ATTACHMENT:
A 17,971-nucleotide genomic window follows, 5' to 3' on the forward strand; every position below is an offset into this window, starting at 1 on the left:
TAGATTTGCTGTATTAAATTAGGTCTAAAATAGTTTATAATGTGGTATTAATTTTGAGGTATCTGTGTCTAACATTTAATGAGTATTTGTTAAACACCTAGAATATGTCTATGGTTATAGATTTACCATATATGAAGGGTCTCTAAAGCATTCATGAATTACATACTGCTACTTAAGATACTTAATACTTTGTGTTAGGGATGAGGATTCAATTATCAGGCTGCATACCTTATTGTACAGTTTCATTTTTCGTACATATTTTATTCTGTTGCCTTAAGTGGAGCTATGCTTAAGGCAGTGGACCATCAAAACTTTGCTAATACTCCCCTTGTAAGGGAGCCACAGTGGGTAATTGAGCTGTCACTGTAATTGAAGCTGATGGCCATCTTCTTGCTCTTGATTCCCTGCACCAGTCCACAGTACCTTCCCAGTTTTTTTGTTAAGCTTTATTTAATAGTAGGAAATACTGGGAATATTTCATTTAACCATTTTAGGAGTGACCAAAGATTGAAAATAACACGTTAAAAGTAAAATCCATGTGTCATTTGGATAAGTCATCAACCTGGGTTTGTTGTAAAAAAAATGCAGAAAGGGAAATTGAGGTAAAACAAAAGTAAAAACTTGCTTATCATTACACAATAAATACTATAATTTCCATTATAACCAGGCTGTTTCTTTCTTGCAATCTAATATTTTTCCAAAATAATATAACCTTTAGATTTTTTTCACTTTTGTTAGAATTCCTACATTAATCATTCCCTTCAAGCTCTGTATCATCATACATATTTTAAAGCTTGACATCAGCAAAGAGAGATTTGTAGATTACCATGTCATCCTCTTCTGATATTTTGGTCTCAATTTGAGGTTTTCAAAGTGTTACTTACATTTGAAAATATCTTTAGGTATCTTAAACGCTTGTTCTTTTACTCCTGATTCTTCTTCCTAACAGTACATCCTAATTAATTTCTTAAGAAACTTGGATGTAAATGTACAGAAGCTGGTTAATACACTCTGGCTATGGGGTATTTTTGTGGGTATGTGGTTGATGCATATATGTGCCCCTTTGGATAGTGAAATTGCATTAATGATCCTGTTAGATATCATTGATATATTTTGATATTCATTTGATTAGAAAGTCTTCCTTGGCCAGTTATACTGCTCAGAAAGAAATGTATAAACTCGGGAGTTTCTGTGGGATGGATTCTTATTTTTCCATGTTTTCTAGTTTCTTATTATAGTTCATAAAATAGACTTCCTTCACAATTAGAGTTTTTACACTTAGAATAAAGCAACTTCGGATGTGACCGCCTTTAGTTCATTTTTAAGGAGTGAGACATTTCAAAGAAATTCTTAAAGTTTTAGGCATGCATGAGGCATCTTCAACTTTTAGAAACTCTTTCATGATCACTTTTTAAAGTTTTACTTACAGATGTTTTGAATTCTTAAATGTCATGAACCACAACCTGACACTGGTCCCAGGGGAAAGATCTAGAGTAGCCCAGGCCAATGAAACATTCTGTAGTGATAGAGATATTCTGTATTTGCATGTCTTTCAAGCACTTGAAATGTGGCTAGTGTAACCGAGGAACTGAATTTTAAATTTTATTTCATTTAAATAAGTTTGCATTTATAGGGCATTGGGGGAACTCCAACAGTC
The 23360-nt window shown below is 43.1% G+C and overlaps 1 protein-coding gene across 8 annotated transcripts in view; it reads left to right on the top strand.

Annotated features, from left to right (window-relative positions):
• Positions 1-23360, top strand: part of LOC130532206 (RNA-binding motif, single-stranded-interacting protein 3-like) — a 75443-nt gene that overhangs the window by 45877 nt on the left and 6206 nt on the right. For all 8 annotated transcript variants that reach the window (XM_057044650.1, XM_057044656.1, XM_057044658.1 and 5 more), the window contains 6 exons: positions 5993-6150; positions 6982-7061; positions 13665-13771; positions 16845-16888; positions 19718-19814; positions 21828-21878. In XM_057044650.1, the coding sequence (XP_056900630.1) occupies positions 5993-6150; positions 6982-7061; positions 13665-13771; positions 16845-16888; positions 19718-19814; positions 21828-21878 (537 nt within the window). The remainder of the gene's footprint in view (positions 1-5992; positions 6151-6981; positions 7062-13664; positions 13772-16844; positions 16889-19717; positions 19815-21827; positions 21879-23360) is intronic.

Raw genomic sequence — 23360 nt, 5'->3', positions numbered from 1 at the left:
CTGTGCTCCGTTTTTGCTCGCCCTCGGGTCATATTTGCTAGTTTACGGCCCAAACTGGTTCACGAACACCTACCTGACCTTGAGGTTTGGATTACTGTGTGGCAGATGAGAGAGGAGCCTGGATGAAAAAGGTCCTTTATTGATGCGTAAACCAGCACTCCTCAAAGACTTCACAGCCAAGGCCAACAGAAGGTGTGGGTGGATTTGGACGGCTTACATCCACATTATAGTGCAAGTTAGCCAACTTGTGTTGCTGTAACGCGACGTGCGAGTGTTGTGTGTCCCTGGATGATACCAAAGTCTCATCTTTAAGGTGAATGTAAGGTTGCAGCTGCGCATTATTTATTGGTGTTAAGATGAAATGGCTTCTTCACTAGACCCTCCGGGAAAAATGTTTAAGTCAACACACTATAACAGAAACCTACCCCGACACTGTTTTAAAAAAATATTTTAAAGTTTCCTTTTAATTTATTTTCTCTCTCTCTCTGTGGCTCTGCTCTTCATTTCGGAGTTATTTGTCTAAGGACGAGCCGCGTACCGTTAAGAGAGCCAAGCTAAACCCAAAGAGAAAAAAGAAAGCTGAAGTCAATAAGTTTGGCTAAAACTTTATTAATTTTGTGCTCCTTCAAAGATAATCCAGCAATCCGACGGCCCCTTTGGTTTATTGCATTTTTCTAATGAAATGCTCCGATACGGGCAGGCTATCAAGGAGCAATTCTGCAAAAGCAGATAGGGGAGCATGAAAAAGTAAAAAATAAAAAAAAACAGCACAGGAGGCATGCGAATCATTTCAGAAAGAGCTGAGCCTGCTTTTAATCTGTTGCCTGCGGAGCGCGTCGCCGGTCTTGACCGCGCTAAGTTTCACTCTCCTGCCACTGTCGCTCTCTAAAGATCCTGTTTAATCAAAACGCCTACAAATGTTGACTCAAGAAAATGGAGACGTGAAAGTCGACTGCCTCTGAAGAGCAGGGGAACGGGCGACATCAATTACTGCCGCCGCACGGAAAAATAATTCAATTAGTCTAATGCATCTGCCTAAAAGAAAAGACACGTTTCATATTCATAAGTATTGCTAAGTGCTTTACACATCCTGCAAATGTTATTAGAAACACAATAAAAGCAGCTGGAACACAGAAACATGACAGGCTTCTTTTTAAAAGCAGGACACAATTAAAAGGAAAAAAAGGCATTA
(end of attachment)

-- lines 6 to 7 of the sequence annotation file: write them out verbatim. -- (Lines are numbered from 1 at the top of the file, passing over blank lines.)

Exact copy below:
Raw genomic sequence — 23360 nt, 5'->3', positions numbered from 1 at the left:
CTGTGCTCCGTTTTTGCTCGCCCTCGGGTCATATTTGCTAGTTTACGGCCCAAACTGGTTCACGAACACCTACCTGACCTTGAGGTTTGGATTACTGTGTGGCAGATGAGAGAGGAGCCTGGATGAAAAAGGTCCTTTATTGATGCGTAAACCAGCACTCCTCAAAGACTTCACAGCCAAGGCCAACAGAAGGTGTGGGTGGATTTGGACGGCTTACATCCACATTATAGTGCAAGTTAGCCAACTTGTGTTGCTGTAACGCGACGTGCGAGTGTTGTGTGTCCCTGGATGATACCAAAGTCTCATCTTTAAGGTGAATGTAAGGTTGCAGCTGCGCATTATTTATTGGTGTTAAGATGAAATGGCTTCTTCACTAGACCCTCCGGGAAAAATGTTTAAGTCAACACACTATAACAGAAACCTACCCCGACACTGTTTTAAAAAAATATTTTAAAGTTTCCTTTTAATTTATTTTCTCTCTCTCTCTGTGGCTCTGCTCTTCATTTCGGAGTTATTTGTCTAAGGACGAGCCGCGTACCGTTAAGAGAGCCAAGCTAAACCCAAAGAGAAAAAAGAAAGCTGAAGTCAATAAGTTTGGCTAAAACTTTATTAATTTTGTGCTCCTTCAAAGATAATCCAGCAATCCGACGGCCCCTTTGGTTTATTGCATTTTTCTAATGAAATGCTCCGATACGGGCAGGCTATCAAGGAGCAATTCTGCAAAAGCAGATAGGGGAGCATGAAAAAGTAAAAAATAAAAAAAAACAGCACAGGAGGCATGCGAATCATTTCAGAAAGAGCTGAGCCTGCTTTTAATCTGTTGCCTGCGGAGCGCGTCGCCGGTCTTGACCGCGCTAAGTTTCACTCTCCTGCCACTGTCGCTCTCTAAAGATCCTGTTTAATCAAAACGCCTACAAATGTTGACTCAAGAAAATGGAGACGTGAAAGTCGACTGCCTCTGAAGAGCAGGGGAACGGGCGACATCAATTACTGCCGCCGCACGGAAAAATAATTCAATTAGTCTAATGCATCTGCCTAAAAGAAAAGACACGTTTCATATTCATAAGTATTGCTAAGTGCTTTACACATCCTGCAAATGTTATTAGAAACACAATAAAAGCAGCTGGAACACAGAAACATGACAGGCTTCTTTTTAAAAGCAGGACACAATTAAAAGGAAAAAAAGGCATTA